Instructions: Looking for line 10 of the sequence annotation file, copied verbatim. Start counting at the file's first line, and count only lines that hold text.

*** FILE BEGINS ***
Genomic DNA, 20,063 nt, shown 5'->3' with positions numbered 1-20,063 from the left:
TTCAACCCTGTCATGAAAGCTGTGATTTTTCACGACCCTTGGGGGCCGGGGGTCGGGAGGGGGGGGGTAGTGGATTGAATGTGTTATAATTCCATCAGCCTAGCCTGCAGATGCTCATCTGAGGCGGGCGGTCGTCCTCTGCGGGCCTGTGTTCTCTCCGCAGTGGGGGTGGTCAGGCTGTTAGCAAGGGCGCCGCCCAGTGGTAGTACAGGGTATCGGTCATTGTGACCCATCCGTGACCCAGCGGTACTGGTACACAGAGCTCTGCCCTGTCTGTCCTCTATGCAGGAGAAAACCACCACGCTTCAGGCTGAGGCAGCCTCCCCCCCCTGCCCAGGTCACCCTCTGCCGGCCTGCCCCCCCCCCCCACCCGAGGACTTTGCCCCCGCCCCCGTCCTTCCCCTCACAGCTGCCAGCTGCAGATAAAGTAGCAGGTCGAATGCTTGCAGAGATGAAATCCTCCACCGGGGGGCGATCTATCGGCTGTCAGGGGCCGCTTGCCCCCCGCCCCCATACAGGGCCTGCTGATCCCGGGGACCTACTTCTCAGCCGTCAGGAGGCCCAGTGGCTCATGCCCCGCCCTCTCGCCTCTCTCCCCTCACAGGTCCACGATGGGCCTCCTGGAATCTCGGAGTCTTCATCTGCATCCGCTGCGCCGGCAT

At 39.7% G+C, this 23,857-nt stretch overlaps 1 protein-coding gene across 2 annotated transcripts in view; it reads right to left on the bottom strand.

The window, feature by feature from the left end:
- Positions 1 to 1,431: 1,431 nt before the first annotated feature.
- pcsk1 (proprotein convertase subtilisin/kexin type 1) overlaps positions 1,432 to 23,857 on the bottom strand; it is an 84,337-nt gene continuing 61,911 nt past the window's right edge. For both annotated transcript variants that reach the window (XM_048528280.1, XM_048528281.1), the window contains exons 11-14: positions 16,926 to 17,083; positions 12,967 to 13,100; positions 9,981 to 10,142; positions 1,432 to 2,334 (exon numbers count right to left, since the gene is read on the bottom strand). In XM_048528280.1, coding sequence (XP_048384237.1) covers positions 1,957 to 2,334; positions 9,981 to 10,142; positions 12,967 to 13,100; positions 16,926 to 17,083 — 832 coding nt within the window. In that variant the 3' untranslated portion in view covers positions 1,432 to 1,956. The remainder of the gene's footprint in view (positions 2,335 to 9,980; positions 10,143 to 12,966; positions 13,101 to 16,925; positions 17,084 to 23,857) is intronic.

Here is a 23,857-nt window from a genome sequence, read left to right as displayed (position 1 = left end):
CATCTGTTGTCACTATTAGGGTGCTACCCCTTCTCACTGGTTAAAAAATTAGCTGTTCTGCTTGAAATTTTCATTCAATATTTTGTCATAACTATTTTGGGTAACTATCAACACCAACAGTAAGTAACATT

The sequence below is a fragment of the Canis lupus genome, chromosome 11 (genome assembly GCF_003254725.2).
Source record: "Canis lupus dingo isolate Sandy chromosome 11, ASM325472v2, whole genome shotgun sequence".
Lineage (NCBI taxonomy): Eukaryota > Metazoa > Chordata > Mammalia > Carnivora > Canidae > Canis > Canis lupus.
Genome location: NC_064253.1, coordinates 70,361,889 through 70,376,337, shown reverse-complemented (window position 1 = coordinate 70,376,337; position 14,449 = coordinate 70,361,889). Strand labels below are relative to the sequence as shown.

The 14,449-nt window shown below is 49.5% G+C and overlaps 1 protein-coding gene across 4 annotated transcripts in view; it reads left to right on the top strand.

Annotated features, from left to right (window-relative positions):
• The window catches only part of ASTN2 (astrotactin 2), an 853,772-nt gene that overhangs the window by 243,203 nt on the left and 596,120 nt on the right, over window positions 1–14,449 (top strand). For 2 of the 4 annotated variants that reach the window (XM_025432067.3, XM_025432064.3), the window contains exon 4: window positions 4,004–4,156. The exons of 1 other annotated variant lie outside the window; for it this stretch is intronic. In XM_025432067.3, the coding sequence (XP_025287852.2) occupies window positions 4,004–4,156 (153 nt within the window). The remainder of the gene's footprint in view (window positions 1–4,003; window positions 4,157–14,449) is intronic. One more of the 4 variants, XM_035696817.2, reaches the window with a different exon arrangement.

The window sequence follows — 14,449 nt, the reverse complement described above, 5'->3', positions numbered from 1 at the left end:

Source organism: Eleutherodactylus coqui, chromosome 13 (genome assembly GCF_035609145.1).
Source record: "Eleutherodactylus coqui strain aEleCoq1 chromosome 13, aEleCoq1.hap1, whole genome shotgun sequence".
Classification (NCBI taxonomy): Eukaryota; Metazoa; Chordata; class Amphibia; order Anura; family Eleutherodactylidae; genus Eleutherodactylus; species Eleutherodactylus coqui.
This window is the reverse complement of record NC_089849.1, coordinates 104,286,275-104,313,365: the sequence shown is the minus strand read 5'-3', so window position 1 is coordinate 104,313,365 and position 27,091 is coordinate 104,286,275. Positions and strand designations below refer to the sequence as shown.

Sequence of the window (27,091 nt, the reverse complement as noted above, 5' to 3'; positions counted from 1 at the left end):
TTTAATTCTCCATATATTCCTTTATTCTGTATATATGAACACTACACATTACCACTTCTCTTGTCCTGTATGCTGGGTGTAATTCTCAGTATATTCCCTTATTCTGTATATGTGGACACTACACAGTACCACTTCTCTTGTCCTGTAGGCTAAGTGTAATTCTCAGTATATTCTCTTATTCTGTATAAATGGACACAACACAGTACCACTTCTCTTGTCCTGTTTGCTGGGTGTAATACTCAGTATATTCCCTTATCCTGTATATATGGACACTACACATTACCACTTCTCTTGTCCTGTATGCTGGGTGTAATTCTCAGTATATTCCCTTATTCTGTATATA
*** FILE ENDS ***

Source record: "Canis lupus dingo isolate Sandy chromosome 11, ASM325472v2, whole genome shotgun sequence".